This edited collection argues for the importance of recovering Indigenous participation within global networks of imperial power and wider histories of "transnational" connections. It takes up a crucial challenge for new imperial and transnational histories: to explore the historical role of colonized and subaltern communities in these processes, and their legacies in the present. Bringing together prominent and emerging scholars who have begun to explore Indigenous networks and "transnational" encounters, and to consider the broader significance of "extra-local" connections, exchanges and mobility for Indigenous peoples, this work engages closely with some of the key historical scholarship on transnationalism and the networks of European imperialism. Chapters deploy a range of analytic scales, including global, regional and intra-Indigenous networks, and methods, including histories of ideas and cultural forms and biography, as well as exploring contemporary legacies. In drawing these perspectives together, this book charts an important new direction in research.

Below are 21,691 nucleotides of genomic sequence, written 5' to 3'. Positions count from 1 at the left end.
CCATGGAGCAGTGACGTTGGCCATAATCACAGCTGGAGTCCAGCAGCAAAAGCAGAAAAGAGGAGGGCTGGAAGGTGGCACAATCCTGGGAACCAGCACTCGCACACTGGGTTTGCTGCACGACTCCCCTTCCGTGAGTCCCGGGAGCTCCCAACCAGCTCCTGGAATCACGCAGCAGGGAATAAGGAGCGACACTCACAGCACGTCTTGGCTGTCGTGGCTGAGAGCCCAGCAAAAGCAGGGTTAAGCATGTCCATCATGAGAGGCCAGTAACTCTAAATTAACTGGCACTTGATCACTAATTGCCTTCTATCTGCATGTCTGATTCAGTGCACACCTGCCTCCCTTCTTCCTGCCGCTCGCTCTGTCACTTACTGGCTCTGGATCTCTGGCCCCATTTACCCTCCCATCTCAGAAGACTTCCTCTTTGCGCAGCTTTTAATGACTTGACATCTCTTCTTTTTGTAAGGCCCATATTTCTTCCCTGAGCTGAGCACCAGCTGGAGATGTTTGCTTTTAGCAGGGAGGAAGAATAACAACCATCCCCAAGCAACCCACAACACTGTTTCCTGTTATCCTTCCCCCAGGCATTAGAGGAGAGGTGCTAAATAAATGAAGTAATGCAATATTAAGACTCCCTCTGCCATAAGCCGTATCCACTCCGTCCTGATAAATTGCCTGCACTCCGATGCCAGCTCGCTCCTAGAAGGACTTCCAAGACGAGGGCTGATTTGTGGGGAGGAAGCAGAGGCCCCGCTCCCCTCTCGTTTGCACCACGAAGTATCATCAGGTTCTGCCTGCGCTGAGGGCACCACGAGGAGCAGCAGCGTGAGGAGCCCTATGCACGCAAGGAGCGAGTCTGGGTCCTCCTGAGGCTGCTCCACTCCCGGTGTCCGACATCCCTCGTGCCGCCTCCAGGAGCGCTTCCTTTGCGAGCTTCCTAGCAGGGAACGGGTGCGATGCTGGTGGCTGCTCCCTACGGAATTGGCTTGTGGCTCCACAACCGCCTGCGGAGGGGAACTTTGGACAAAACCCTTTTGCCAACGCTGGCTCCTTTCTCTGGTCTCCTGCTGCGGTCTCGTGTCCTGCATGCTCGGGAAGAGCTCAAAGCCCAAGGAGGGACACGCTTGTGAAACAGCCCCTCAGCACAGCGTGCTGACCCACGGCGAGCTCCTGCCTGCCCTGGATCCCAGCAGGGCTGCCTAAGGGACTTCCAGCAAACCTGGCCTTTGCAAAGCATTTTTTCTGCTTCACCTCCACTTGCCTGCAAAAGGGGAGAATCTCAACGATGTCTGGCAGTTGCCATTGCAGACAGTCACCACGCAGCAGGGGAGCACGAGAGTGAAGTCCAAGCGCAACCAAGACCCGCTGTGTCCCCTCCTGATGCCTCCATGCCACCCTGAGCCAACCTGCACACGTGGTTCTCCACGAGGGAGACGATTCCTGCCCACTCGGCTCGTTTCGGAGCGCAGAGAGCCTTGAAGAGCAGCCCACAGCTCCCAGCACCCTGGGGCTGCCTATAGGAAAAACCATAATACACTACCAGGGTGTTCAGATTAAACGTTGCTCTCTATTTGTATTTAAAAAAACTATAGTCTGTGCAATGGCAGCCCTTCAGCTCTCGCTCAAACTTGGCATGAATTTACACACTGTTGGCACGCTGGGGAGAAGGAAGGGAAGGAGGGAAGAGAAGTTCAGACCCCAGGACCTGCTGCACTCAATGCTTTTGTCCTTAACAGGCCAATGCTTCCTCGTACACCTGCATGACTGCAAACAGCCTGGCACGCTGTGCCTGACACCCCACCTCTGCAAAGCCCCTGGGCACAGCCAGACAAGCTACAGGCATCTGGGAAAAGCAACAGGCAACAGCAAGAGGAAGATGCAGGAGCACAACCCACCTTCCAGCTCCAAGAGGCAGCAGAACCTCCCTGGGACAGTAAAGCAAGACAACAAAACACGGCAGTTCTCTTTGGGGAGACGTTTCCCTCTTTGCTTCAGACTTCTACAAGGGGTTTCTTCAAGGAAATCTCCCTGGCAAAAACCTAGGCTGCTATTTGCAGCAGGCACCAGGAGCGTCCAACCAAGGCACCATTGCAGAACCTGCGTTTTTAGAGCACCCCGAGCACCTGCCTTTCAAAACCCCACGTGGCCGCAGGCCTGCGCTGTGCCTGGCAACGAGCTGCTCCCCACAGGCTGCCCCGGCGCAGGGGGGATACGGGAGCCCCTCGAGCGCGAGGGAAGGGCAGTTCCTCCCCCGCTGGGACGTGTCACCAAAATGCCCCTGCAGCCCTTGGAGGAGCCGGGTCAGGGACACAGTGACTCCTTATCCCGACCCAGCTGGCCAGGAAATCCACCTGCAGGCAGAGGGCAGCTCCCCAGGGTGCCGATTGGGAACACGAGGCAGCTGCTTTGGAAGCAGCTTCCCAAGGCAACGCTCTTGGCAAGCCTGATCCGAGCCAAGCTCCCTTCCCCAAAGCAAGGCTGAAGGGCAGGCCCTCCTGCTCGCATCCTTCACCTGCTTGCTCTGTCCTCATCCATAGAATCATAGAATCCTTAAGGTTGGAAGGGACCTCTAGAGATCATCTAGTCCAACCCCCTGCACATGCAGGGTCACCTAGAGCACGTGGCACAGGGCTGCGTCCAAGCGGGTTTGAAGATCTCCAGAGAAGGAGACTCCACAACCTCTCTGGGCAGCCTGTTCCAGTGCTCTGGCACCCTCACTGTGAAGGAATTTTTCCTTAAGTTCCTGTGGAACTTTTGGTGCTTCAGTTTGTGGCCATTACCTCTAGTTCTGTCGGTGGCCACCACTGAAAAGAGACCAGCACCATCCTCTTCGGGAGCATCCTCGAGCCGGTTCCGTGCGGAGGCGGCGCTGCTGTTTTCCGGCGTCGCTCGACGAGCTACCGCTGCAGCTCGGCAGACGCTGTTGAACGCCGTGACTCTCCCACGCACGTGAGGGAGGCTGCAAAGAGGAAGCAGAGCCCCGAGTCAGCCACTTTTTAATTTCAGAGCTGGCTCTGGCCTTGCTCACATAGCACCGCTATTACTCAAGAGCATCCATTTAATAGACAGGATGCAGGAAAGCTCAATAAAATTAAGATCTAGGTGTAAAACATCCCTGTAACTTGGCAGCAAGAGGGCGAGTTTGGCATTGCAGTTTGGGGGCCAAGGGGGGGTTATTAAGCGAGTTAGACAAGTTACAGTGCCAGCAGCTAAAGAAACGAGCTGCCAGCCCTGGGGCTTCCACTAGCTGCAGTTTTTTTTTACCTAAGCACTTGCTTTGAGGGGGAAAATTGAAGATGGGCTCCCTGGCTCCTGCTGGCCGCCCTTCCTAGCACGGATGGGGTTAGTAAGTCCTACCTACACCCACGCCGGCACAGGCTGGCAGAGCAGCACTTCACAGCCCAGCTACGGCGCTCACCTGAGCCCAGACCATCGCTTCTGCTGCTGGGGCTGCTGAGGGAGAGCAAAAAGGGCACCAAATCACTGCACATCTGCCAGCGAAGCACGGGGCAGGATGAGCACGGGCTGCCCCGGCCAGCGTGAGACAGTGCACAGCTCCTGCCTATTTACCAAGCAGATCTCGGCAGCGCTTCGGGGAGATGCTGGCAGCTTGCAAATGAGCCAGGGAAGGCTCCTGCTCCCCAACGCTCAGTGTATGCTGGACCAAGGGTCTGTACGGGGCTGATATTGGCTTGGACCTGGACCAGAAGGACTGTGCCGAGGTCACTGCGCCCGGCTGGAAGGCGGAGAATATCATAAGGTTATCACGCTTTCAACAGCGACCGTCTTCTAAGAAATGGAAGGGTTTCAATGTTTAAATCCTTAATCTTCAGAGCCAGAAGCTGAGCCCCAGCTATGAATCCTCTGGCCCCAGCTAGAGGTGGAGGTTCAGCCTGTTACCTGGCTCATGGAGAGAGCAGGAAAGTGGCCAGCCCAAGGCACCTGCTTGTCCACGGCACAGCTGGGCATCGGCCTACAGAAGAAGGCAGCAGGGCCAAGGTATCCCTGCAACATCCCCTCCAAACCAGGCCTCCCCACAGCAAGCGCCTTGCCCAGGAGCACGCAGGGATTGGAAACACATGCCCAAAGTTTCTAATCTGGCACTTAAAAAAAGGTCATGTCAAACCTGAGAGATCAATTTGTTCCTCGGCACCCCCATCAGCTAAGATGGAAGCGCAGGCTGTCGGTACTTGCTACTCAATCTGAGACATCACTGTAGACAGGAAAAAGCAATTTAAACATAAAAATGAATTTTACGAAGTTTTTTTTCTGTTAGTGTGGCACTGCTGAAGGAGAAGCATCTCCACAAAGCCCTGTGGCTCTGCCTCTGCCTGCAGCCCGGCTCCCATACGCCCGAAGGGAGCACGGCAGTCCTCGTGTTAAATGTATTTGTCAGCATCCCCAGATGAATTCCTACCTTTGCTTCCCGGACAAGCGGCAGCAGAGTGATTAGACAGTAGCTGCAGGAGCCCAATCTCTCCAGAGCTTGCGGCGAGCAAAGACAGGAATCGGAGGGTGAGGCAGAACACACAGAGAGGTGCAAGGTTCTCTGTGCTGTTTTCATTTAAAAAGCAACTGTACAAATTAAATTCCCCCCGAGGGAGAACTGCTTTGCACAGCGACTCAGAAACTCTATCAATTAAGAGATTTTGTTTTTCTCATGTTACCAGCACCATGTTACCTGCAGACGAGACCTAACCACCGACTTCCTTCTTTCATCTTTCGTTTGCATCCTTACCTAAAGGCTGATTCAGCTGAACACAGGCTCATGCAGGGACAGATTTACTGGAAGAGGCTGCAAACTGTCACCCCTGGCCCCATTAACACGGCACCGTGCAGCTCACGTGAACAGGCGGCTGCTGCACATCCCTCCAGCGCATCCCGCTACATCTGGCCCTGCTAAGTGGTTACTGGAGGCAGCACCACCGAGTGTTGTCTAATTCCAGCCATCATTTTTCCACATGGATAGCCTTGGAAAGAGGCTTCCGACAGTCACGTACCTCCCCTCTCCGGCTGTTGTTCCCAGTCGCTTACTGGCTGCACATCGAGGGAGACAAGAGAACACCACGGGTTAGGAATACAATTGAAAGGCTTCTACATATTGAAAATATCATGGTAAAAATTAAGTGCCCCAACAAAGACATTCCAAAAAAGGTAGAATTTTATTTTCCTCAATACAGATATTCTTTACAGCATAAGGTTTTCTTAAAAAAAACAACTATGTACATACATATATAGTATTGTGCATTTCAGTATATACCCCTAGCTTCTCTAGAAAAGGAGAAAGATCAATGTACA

TABLE OF CONTENTS
chapter |26 pages
Introduction: Indigenous Networks
part I|68 pages
British Imperial Networks in the Mid-Nineteenth Century
chapter 2|25 pages
Indigenous Engagements with Humanitarian Governance
part II|121 pages
Mobility, Hybridity and Networks
chapter 4|17 pages
‘The Singular Transcultural Space’
chapter 5|26 pages
chapter 6|27 pages
Picturing Macassan–Australian Histories
chapter 7|17 pages
‘Mr. Moses Goes to England'
chapter 8|32 pages
A ‘Happy Blending'?
part III|77 pages
Indigenous Activist Networks